“I thought to myself: If we’re going to die, we’re going to die getting the hell out of here,” Michael Marshall recalled in the documentary Chowchilla by CNN Films and Max
On July 15, 1976, three men in their 20s hijacked a busload of 26 school children on their way back from a swim excursion in Chowchilla, Calif.
The men, who were asking for $5 million in ransom, drove them around for 11 hours before forcing the driver, Ed Ray, and the children, ages 5 to 14, to climb through a hole in the ground into a moving van buried in a rock quarry in Livermore.
After sealing the hole, the kidnappers fled, leaving their hostages buried alive in a 26.5-by-8.2-foot area for 16 harrowing hours.
However, the children and the driver made a miraculous escape, thanks to the heroism of one of the child hostages - 14-year-old Michael Marshall.
“I thought to myself: If we’re going to die, we’re going to die getting the hell out of here,” Marshall recalled in the documentary Chowchilla by CNN Films and Max, which was released Dec. 3. and will be available on demand beginning Monday, Dec. 4 to pay TV subscribers via CNN.com, CNN apps, and Cable Operator Platforms.
Undeterred by the danger of their situation, Marshall climbed to the roof of the van on stacked mattresses, and then attempted to unseal a manhole. Marshall and Ray were able to pry open the cover of the manhole but were prevented from climbing out by a large, reinforced plywood box.
However, Marshall kept digging and pounding on the box until, eventually, they were all able to escape.
Marshall told CNN that he was never able to tell reporters about the ordeal and his own role in the escape at the time because the school principal intervened.
“Then out of nowhere, Principal [LeRoy] Tatum stepped in and said, ‘Why don’t we just give them a break, boys. Let them go home, get some sleep,’” Marshall said. “And so we got in the car and left.”
“It was my chance to tell the world what happened — getting out and everything,” he said. “And I didn’t do it; I let the grown-ups do it.”
The ordeal debilitated Marshall for years afterwards.
“Before the kidnapping, I could see so much light ahead of me — see my future,” he said. “But then after the kidnapping, I couldn’t see anything.”
Marshall recounted being “blackout drunk every single night” when he was around 19 or 20. “I just didn’t want to remember any more about the kidnapping,” he said. “I was drinking and using and all of that to the point where … I was living in insanity.”
Survivors Spoke Out to PEOPLE in 2015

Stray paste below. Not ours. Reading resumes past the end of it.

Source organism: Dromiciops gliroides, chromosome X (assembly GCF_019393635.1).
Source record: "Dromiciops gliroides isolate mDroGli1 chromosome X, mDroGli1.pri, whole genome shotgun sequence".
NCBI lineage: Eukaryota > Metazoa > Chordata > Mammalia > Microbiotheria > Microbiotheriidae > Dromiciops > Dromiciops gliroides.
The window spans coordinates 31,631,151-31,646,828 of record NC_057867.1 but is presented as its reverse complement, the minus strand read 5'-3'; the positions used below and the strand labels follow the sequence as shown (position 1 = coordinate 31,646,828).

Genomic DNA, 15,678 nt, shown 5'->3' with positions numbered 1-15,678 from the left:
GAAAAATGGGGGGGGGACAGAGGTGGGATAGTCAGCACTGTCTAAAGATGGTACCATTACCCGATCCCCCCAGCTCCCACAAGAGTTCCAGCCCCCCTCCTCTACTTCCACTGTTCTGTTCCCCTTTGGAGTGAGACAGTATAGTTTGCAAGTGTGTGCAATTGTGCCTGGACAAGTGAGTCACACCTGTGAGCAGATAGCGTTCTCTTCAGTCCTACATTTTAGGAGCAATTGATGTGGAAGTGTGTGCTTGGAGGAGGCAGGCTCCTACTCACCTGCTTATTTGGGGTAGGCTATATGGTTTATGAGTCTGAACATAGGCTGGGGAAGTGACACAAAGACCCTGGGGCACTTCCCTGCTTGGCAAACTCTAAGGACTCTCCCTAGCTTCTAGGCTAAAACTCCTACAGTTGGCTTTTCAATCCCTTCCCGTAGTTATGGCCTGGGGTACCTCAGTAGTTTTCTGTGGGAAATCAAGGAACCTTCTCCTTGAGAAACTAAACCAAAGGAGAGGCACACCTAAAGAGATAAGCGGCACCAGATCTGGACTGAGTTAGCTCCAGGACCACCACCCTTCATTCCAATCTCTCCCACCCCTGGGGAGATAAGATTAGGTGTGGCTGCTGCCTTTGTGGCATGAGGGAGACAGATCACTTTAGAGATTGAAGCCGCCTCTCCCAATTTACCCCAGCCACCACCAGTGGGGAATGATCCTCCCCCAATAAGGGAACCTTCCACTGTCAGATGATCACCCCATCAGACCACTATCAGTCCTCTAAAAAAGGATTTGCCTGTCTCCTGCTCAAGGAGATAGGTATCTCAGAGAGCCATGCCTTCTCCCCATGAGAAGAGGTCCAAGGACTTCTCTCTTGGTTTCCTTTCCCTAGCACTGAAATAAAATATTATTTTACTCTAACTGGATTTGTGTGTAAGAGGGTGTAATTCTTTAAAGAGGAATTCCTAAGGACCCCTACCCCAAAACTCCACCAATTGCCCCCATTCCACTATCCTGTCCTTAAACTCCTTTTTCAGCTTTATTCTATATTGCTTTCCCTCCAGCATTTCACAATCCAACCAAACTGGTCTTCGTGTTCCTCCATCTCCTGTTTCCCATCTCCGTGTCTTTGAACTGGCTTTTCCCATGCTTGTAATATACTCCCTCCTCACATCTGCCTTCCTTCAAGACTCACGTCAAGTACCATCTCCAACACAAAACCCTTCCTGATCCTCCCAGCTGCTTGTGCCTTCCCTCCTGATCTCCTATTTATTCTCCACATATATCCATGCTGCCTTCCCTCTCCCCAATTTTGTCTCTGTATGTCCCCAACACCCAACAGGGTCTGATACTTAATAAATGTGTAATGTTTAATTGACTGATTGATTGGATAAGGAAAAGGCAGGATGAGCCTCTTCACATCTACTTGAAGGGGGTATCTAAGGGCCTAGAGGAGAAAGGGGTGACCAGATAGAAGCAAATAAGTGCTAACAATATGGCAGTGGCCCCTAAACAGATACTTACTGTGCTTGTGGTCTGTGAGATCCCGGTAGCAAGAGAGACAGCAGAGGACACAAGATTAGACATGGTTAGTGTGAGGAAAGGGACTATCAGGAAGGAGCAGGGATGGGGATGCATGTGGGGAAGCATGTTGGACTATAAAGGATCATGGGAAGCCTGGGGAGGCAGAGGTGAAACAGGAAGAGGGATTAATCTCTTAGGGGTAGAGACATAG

Meanwhile, the identities of the three kidnappers — Frederick Newhall Woods IV, 24, and brothers James, 24, and 22-year-old Richard Schoenfeld — and their connection to the crime scene shocked the nation, and added a layer of malice to the infamous crime.
It was revealed that Woods was a descendant of a prominent California family and the Schoenfelds' father was a well-regarded Bay Area foot doctor. The reason behind the kidnapping: the men suffered losses on a real estate project.
The trio was sentenced to life in prison for the infamous kidnapping.
However, Richard Schoenfeld was released in 2012 and his brother James was released in 2015.
At the time, some of the victims spoke to PEOPLE about their efforts to keep the men behind bars.
“We fought at every hearing and thought our voices would make a difference, that being there meant something to the parole board, but it didn’t,” Lynda Carrejo-Labendeira, who was only 10 when she was kidnapped, told PEOPLE in 2015.
“Just two years ago at the last hearing, James, who designed the contraption where we were held, said he spent years designing a better one,” Carrejo-Labendeira said. “Does that sound like someone who is remorseful?”
Darla Neal, who was also 10 at the time, said she still had nightmares about having a gun pointed at her head. “This ordeal altered the course of our family’s life and trickled down into my children’s lives,” she said.
Carrejo-Labendeira’s sister, Irene Carrejo, who was 12 when she was kidnapped, said she was disheartened by the criminal justice system.
“I saw a man in a waiting room who looked just like one of the kidnappers and I went into a panic attack,” she said. “I’ll never know if they will be around, or I will run into them. It will never be over for us, and it’s important to remember what they did and how they impacted so many lives.”
“We were lucky to get out, otherwise I think we would have died in there,” kidnap victim Jodi Heffington-Medrano, who was 10 at the time, told PEOPLE in 2015. “It took almost two years of planning and they had a lot of opportunities to back out. The brothers spent their prison time sharing a cell. Now they will be back living with their mom.”
Woods was granted parole in 2022, ABC30 reported.
Meanwhile, Marshall has more recently been given the credit for being a hero.
He met recently with Larry Park, one of his fellow survivors.
“I didn’t realize how much it would help me to understand and to actually hear one of the kids tell me that I saved their lives and that they were grateful,” Marshall said, per CNN. “Not very many people can relate.”
Park, who suffered for years with trauma and depression after the horrific incident, said he “never gave up – not completely,” he told CNN. “because I was taught, at 6 years old by a 14-year-old boy: You don’t give up. You keep digging.”
Chowchilla will be available on demand beginning Monday, Dec. 4 to pay TV subscribers via CNN.com, CNN apps, and Cable Operator Platforms.
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Read the original article on People.